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Contemporary survival results and the role of radiation therapy in patients with node negative seminal vesicle invasion following radical prostatectomy.
J Urol. 2005 Apr; 173(4):1150-5.JU

Abstract

PURPOSE

Seminal vesicle invasion (SVI) in a radical prostatectomy (RRP) specimen is associated with a guarded prognosis. We evaluated patients with SVI treated in the pre-prostate specific antigen (PSA) (1983 to 1991) and PSA (1992 to 2003) eras.

MATERIALS AND METHODS

Of patients with prostate cancer treated with RRP from January 1983 through March 2002, 220 with SVI were evaluated, including 67 in the pre-PSA era and 153 in the PSA era. Postoperative PSA greater than 0.2 ng/ml was considered biochemical evidence of cancer progression. Survival rates were compared using Kaplan-Meier estimates to calculate progression-free, cancer specific and all cause survival. Multivariate Cox proportional hazard models were used to correlate variables with disease progression.

RESULTS

The incidence of SVI in the PSA era was lower than in the pre-PSA era (6.0% vs 10.2%, p = 0.001). To date 124 patients (56%) have had evidence of cancer progression. The 4 and 7-year progression-free, cancer specific and all cause survival rates were significantly higher in men with SVI in the PSA era (p = 0.02). PSA at diagnosis, cancerous surgical margins and higher Gleason score were significantly associated with progression. Neither adjuvant nor salvage radiotherapy appeared to confer a significant progression-free survival benefit.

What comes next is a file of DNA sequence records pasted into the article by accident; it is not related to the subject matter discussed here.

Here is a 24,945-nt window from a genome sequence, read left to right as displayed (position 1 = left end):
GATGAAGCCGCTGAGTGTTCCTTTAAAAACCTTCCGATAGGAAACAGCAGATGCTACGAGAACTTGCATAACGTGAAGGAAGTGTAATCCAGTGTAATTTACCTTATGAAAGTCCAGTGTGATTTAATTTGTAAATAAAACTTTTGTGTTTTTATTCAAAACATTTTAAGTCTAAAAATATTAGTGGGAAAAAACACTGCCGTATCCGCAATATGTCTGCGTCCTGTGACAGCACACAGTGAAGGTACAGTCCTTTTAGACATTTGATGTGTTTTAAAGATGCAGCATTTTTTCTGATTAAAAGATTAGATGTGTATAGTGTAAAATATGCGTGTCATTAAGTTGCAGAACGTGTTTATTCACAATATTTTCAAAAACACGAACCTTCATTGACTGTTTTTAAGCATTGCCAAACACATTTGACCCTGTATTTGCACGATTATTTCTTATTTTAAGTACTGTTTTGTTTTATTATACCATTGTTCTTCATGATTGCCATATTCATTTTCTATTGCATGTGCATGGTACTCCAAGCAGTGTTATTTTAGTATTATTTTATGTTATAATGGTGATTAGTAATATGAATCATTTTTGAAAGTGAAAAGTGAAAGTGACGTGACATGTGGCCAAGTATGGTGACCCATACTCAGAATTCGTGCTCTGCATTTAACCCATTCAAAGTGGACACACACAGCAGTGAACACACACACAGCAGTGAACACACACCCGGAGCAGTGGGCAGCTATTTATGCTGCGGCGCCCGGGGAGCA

CONCLUSIONS

The incidence of SVI has decreased in the PSA era. Progression-free, cancer specific and all cause survival rates following RRP in patients with SVI have improved in the PSA era. This may reflect earlier detection in this pathological tumor stage and more favorable prognostic factors associated with PSA screening. Adjuvant radiotherapy does not appear to confer any therapeutic benefit. Salvage radiotherapy can lead to durable PSA regressions in a small percent of men, although no long-term survival advantage can be proved.

Authors+Show Affiliations

Department of Urology, Northwestern University Feinberg School of Medicine, Chicago, Illinois, USA.No affiliation info availableNo affiliation info availableNo affiliation info availableNo affiliation info availableNo affiliation info available

Pub Type(s)

Comparative Study
Journal Article
Research Support, Non-U.S. Gov't

Language

eng

PubMed ID

15758725

Citation

Eggener, Scott E., et al. "Contemporary Survival Results and the Role of Radiation Therapy in Patients With Node Negative Seminal Vesicle Invasion Following Radical Prostatectomy." The Journal of Urology, vol. 173, no. 4, 2005, pp. 1150-5.
Eggener SE, Roehl KA, Smith ND, et al. Contemporary survival results and the role of radiation therapy in patients with node negative seminal vesicle invasion following radical prostatectomy. J Urol. 2005;173(4):1150-5.
Eggener, S. E., Roehl, K. A., Smith, N. D., Antenor, J. A., Han, M., & Catalona, W. J. (2005). Contemporary survival results and the role of radiation therapy in patients with node negative seminal vesicle invasion following radical prostatectomy. The Journal of Urology, 173(4), 1150-5.